Mass Teddy built a racetrack on his Southfield land and would put on riding exhibitions, jumping fences and riding without a saddle. There were regular race meetings in and around Saint Elizabeth and the family would ride or bet on those horses.
There was a race meeting taking place at a racetrack in Saint Elizabeth. My grandfather Aubrey was keen to attend. There was a horse running that he wanted to place bet on. It was a certainty to win.
Aubrey wanted to place big money on it but was short of cash. He approached his brother Cecil and asked to borrow off him. He was very confident that the horse was going to win. Cecil loaned him the cash. It was a large amount. You can probably guess what happened next – the horse didn’t win.
After the race meeting was over, people dispersed and were walking back home from the event. Aubrey was spotted keeled over leaning over against a tree. Was he distraught about the horse losing or was he perhaps feeling unwell?
2nd May 1941
Aubrey owed Cecil a lot of money, how was he going to pay it all back to his brother. Aubrey went to back to his shop with Miss Gold. Early morning he went to the stores but got sick. A car took him back to his shop. Sometime while he and Miss Gold were sitting up in bed, Aubrey collapsed, fell forward and died.
The family were in shock at his sudden death. How could this have happened to someone just 30 years of age? An autopsy was immediately carried out at the back of his shop at Belle Vue to discover what caused his death.
It was a natural death, nothing suspicious. No inquest was required. Aubrey had died of heart damage. The exact cause was ‘Acute dilation of the heart, resulting from chronic degradation of it’s muscles’.
It was said that he also showed signs of sclerosis of his liver. This was probably due to his heavy drinking since the death of his beloved grandmother grannie gracie. Cecil was in attendance at the death in Belle Vue and signed his brother’s death certificate. Cecil was totally devastated, and grieved to the family “Why did he die, it was only money”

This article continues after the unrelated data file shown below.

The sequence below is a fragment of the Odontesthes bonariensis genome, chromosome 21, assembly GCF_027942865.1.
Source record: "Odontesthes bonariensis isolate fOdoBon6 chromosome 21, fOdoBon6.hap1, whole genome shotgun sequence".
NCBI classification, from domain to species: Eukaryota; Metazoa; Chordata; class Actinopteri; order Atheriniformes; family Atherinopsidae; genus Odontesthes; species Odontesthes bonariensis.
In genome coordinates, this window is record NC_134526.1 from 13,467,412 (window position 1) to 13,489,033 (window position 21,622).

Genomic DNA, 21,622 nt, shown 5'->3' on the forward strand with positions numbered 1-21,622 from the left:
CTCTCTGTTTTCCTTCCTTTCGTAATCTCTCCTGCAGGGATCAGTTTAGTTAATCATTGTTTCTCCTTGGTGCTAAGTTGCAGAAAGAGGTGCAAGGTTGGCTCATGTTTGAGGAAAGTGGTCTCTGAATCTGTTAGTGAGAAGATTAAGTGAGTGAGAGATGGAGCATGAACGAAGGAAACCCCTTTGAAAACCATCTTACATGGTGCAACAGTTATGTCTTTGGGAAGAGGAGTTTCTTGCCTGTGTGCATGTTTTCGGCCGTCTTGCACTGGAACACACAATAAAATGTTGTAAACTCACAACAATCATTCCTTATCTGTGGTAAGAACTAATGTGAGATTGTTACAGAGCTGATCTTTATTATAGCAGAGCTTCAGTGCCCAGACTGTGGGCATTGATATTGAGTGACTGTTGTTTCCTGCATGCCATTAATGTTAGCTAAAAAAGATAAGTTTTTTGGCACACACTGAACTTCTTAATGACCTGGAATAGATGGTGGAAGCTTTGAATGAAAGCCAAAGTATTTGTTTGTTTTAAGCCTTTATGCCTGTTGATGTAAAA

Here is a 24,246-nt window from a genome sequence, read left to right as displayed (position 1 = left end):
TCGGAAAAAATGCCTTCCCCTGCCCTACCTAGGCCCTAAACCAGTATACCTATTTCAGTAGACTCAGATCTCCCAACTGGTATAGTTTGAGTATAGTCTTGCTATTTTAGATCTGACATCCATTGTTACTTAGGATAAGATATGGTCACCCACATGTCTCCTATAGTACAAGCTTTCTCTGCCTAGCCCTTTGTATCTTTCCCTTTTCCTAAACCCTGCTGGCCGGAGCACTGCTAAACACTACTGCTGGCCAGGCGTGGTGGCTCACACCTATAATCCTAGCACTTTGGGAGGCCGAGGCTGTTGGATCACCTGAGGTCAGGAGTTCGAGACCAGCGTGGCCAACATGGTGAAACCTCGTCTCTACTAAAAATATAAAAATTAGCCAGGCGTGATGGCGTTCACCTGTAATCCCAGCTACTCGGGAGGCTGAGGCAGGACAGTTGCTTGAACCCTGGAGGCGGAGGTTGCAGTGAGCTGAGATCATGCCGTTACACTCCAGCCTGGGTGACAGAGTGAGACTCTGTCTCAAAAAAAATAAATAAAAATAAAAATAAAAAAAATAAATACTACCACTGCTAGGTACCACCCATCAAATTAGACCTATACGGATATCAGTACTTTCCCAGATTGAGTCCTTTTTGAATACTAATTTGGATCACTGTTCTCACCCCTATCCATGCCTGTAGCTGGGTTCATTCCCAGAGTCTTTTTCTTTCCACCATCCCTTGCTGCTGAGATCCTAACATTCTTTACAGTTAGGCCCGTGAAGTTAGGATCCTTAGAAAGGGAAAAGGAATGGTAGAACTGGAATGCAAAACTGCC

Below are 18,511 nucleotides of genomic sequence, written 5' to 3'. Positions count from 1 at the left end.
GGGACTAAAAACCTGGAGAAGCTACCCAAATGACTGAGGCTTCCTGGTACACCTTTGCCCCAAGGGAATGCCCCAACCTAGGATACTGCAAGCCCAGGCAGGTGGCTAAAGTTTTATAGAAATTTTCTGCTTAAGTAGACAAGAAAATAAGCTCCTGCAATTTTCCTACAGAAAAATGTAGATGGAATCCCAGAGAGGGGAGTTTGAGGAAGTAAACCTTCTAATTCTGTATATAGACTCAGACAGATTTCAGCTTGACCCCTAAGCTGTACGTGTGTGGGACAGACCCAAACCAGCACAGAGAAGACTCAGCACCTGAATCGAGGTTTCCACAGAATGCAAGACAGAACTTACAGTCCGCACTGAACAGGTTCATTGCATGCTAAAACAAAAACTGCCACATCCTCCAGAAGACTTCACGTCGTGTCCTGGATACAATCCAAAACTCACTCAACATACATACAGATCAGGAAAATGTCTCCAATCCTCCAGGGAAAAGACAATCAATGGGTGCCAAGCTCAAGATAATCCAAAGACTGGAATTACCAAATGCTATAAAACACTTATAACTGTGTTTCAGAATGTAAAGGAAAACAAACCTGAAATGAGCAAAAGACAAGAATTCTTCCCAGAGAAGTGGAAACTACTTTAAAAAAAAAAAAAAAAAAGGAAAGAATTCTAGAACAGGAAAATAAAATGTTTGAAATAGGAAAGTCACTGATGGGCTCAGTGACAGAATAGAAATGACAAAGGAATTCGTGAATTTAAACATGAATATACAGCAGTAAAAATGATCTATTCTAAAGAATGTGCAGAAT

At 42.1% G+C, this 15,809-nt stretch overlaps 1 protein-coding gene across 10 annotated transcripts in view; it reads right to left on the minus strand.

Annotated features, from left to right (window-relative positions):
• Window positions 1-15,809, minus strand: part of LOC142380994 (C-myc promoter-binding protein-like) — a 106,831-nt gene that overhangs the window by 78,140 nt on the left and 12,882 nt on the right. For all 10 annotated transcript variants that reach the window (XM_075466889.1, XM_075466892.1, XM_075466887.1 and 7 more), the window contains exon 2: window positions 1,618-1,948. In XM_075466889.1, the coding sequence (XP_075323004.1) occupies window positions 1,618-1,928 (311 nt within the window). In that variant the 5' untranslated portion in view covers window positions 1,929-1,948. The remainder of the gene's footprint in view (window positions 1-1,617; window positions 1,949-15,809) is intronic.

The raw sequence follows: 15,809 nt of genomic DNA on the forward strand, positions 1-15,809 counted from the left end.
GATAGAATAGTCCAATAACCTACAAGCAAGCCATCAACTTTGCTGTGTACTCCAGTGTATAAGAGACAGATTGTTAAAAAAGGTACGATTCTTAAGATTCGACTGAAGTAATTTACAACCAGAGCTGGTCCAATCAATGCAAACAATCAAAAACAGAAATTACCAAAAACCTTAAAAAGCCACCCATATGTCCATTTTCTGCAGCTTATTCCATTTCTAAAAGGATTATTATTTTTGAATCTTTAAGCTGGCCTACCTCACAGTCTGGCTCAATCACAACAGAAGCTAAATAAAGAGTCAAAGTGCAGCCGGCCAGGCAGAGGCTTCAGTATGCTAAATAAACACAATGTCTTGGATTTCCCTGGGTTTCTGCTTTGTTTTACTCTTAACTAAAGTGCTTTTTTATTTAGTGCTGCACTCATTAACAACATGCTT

Mass Teddy had now lost a sister and son within a month of each other. My dad and his siblings were left without a father from young ages. Mass Teddy had already begun a family burial plot on his Southfield lands. The first to have been buried there was his infant son, Vernie who died 1909 of a fever and was buried in the plot.
This was to be the Hodgson burial ground for Mass Teddy and all his family, but Aubrey was very close and devoted to his grandmother Grannie Gracie, he loved her so much that it was decided to bury him next to her at the Bent’s family burial ground at Bamboo, Top Hill.
Reginald & Dorcas Speid
Aubrey’s Memory was honoured at nearby Oasis Hall, Bull Savannah by his Uncle Inspector Reginald Speid who delivered a eulogy about him, telling the people of his “genial manner and devotion to duty”
Mr Speid was the husband of Mabel’s sister, Dorcas Antoinette Bent, a school teacher of Mayfield School, Southfield. Aubrey and the other Hodgson’s had all attended Mayfield school as youngsters.
Dorcas and Reginald Speid were very strict and wealthy. Aubrey was so close to his mother’s sister and husband that he used to drive Inspector Speids car.
My dad was 7, his sister and brothers were very young also when their father died. Dad and his youngest brother went to live with their mother’s family at Top Hill. Valdie, Clinton and Cissy were to be raised at Southfield Pen under the umbrella of their well off grandparents, Mabel and Mass Teddy.
Some of Teddy and Mabel’s children helped to provide the finances for the upkeep of Aubrey’s three children living at Southfield. Cecil provided for the eldest Valdie, Johnnie looked after Clinton and Hortense financially helped to raise Cissy.
“It was a very difficult time for my dad, his brothers and sister growing up in Jamaica without a father. My dad Rennie can’t remember what his dad looked like. He remembers seeing a photograph of him in a draw at Southfield Pen, but it must have got taken or misplaced. Ida Mae’s children have a copy somewhere but cannot find it. I hope it turns up one day”
“Dad told me that he and his youngest brother were raised by their moms mother Esther Roberta Deer, they called her mom. “Valdie, Clinton and Cissy were brought up by the Southfield Hodgson’s”
“It was an emotional experience in 2004 seeing and photographing the shop and graves of Grannie Gracie and my grandfather Aubrey. It was a real lump in throat moment for me”
“Not long after coming back from Southfield, I visited the late Lezlie Leyton Collins, Daddy Barber. He was Granny Gold’s widower. We spoke about Aubrey and he told me that his late wife never got over Aubrey “Miss Gold still loved Aubrey” he said. Robert Roy Hodgson”